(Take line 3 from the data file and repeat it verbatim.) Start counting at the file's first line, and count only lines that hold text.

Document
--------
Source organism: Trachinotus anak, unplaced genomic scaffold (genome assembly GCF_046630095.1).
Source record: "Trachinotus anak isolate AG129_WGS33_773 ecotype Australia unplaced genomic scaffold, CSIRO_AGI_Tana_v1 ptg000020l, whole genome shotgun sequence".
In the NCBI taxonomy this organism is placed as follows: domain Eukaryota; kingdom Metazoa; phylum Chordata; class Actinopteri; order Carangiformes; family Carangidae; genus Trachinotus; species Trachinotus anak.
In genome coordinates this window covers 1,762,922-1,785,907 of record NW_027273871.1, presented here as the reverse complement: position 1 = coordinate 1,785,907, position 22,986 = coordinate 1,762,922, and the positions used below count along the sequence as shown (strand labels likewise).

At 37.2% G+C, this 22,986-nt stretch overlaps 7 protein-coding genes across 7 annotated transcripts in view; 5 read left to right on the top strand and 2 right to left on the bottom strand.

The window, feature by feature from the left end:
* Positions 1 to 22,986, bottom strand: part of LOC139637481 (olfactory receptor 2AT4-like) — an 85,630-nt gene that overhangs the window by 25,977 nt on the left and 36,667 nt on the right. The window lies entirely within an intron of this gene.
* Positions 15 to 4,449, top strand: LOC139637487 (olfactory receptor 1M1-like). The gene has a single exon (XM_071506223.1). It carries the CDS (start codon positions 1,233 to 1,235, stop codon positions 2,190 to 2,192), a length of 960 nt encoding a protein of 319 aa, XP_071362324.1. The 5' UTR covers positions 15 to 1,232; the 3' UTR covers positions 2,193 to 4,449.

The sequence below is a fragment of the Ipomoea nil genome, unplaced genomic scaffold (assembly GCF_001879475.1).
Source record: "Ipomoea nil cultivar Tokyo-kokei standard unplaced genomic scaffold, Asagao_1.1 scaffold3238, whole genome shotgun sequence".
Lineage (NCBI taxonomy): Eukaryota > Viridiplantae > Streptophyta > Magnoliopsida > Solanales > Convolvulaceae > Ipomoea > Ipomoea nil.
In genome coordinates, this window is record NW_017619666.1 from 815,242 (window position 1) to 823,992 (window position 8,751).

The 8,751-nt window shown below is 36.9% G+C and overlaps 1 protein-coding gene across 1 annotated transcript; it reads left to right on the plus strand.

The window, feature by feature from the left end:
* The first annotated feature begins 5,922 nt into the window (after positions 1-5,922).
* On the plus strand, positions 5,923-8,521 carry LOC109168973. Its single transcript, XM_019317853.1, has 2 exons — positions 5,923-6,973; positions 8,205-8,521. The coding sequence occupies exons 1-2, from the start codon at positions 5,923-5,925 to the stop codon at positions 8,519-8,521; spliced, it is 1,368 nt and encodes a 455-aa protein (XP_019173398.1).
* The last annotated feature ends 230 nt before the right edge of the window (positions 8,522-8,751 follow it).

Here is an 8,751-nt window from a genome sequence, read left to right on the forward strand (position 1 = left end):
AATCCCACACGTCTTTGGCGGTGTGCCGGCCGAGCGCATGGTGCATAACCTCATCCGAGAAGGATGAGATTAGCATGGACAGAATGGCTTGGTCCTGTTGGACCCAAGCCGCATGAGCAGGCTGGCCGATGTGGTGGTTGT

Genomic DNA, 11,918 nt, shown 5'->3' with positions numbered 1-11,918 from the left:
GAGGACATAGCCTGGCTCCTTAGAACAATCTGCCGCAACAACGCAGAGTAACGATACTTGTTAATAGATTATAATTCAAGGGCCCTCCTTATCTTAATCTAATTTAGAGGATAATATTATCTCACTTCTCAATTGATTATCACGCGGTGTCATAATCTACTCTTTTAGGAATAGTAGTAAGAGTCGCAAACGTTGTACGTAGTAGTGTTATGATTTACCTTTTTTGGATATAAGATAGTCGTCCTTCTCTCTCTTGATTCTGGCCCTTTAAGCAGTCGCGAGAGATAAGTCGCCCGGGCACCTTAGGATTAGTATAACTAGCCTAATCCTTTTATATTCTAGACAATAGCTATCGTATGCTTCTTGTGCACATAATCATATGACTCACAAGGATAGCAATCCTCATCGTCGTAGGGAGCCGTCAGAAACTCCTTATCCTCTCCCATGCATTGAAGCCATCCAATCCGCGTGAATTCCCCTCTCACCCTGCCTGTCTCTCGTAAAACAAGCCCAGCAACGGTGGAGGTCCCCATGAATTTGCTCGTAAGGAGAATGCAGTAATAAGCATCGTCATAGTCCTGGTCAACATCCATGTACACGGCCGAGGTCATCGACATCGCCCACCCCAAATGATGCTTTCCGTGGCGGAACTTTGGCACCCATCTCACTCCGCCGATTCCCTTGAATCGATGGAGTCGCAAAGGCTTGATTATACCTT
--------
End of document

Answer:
In the NCBI taxonomy this organism is placed as follows: domain Eukaryota; kingdom Metazoa; phylum Chordata; class Actinopteri; order Carangiformes; family Carangidae; genus Trachinotus; species Trachinotus anak.